He tells me that there’s nothing here for him.
In the summer of ’97 he was born in this town and for his entire life he has lived in his two-story house with five white pillars. His dog looks at him with the same loving eyes whether his hair is black or yellow or purple. His parents own a restaurant just a couple miles down the road; they greet the world with a cheerful, “How may I help you?” and he delivers for them every once in a while, accepting smiles as his tip. I know him the way I knew the back of my hand when I was young: phone numbers written on it in Sharpie, inked into my skin so I wouldn’t forget. But this is a sleepy town, and he dreams in crystal sharp Technicolor.
the soap bar melts against warm skin
circling, kneading, scrubbing
left on the fingerprinted, lemongrass counter.
Wanderlust keens from his aching bones, straining against tanned skin and towards the hazy morning mist, bright with opportunity and glittering with dew. He runs in the morning like it will take him somewhere, anywhere but here. Anywhere but home. He tells me he doesn’t like the city so I pretend not to see the way his eyes linger on the horizon, looking for something we can’t give him with our littleness. “When I graduate,” he says, “I’m leaving.” I reply with, as always, “Whatever makes you happy,” and he pretends not to hear the defeat in my voice. Or maybe he doesn’t notice.
it molds itself to his touch
lovingly, it softens and then—
smaller, smaller, smaller.
I try to ignore all the parts inside me that he will take when he leaves. I try to forget lemony afternoons in a small piano room, shrieking laughter and wrong notes, falling asleep while waiting for him to warm-up.
“Hey, wake up.” A gentle nudge. I groan, “Give me five more minutes.” He pauses. “Fine.”
I try to forget Skype calls, because he promises he will visit and I don’t want to be disappointed by the sincerity in his voice. I try to forget Skype calls, shouting, “I’m bored” and forty minutes later being instructed, “Get the boots. They’re 300 Gold” followed by, laughingly, “God, you’re awful at this game.” I try to forget Skype calls, even though he lives right down the street. I try to forget his promise to carry me out of junior high on his shoulders. I try to forget the way his eyes soften when he looks at me, when he asks if I’m okay. I try to forget his stupid dance moves when he knows the world is watching but he couldn’t care less. I try to forget everything.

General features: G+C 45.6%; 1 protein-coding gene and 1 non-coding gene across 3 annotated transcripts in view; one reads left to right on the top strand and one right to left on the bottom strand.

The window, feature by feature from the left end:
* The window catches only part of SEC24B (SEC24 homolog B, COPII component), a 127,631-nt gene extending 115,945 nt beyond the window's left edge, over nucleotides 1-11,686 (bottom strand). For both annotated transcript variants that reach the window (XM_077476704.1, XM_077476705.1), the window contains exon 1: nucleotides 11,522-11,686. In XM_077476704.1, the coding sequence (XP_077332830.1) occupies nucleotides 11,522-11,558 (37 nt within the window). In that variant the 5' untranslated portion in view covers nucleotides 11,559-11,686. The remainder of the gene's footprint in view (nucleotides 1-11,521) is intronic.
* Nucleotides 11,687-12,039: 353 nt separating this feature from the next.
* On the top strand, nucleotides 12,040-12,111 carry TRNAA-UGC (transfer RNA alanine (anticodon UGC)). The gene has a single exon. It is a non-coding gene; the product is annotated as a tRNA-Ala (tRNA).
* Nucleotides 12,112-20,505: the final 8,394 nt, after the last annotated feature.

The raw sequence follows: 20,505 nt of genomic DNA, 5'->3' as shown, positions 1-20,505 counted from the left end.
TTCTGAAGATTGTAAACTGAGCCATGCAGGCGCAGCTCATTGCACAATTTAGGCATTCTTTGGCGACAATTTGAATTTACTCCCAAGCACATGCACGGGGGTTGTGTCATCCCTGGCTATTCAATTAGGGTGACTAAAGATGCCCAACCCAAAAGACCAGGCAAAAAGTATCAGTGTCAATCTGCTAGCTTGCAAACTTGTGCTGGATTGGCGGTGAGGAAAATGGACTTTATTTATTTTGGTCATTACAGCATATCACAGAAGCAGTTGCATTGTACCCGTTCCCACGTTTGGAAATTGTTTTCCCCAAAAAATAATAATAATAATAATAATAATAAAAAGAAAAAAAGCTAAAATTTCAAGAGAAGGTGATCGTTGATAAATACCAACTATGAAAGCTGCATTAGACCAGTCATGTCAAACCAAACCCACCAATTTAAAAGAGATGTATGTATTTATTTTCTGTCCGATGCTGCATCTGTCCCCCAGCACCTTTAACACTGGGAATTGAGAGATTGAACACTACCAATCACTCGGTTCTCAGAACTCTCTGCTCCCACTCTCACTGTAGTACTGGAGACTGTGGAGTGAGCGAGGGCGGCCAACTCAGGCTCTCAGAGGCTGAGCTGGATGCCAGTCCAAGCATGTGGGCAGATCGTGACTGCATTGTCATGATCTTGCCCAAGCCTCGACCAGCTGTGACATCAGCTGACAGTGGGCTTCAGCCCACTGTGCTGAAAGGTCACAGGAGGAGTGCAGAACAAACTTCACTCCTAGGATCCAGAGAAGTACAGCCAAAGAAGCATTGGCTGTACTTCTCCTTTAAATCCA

I try to forget, but only halfheartedly.
it disappears under his careless hands
a drop of soap, a hint of lemongrass
and the shower water beats hotly against his skin.
He leaves on the twenty-third of July for California. I’ve seen his back thousands of times before, but it never looks as small as it does the day he says goodbye. His entire life is packed into his mother’s mulberry suitcase and a single, zippered backpack. “Do you ever plan on coming back?” I ask him as he fades into the crowd of crisp heels and rolling luggage. Twenty minutes later he texts me a brief “see you later,” and that is all I get. That is all I get.
The next year, I don’t tell him when my lungs collapse and I’m put on five different medications and given an inhaler. I don’t tell him when my throat scrapes like wildfire and I don’t tell him that I see speckles of blood when I cough. I don’t tell him when I cry like the world is juicing me of my emotions, wringing me of the droplets of my despair. I don’t tell him. I don’t tell him.
he turns off the shower with a squeak.
“mom!” he shouts, towel-wrapped and shivering,
“we’re out of soap!”
One day he calls me. His voice sounds tired.
“I—I think I want to go home.”
he opens the cabinet door
unwraps a fresh bar of soap
and slips back into the warmth.
there is the faint scent of lemongrass.
I look at the phone for a long time.